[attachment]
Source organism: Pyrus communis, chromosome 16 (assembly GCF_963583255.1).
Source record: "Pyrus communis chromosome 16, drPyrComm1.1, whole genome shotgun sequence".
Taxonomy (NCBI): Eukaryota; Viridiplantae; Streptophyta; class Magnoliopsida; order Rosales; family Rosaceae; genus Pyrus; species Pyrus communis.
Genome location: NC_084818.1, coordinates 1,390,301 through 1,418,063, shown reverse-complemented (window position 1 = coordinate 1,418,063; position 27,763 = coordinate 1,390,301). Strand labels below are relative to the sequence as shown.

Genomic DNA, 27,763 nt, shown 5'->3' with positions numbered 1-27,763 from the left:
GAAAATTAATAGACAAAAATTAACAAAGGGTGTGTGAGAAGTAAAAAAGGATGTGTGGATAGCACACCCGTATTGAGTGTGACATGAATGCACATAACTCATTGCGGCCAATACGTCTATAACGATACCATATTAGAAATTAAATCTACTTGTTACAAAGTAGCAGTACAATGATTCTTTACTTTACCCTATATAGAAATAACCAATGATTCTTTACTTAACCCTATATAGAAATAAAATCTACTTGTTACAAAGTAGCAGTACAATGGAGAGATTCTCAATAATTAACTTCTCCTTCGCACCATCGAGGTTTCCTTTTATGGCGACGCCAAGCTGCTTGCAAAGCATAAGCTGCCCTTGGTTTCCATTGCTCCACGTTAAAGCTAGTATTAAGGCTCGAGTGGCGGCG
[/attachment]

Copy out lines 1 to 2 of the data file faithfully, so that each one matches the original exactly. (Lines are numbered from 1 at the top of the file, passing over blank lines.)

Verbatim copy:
Source organism: Pyrus communis, chromosome 16 (assembly GCF_963583255.1).
Source record: "Pyrus communis chromosome 16, drPyrComm1.1, whole genome shotgun sequence".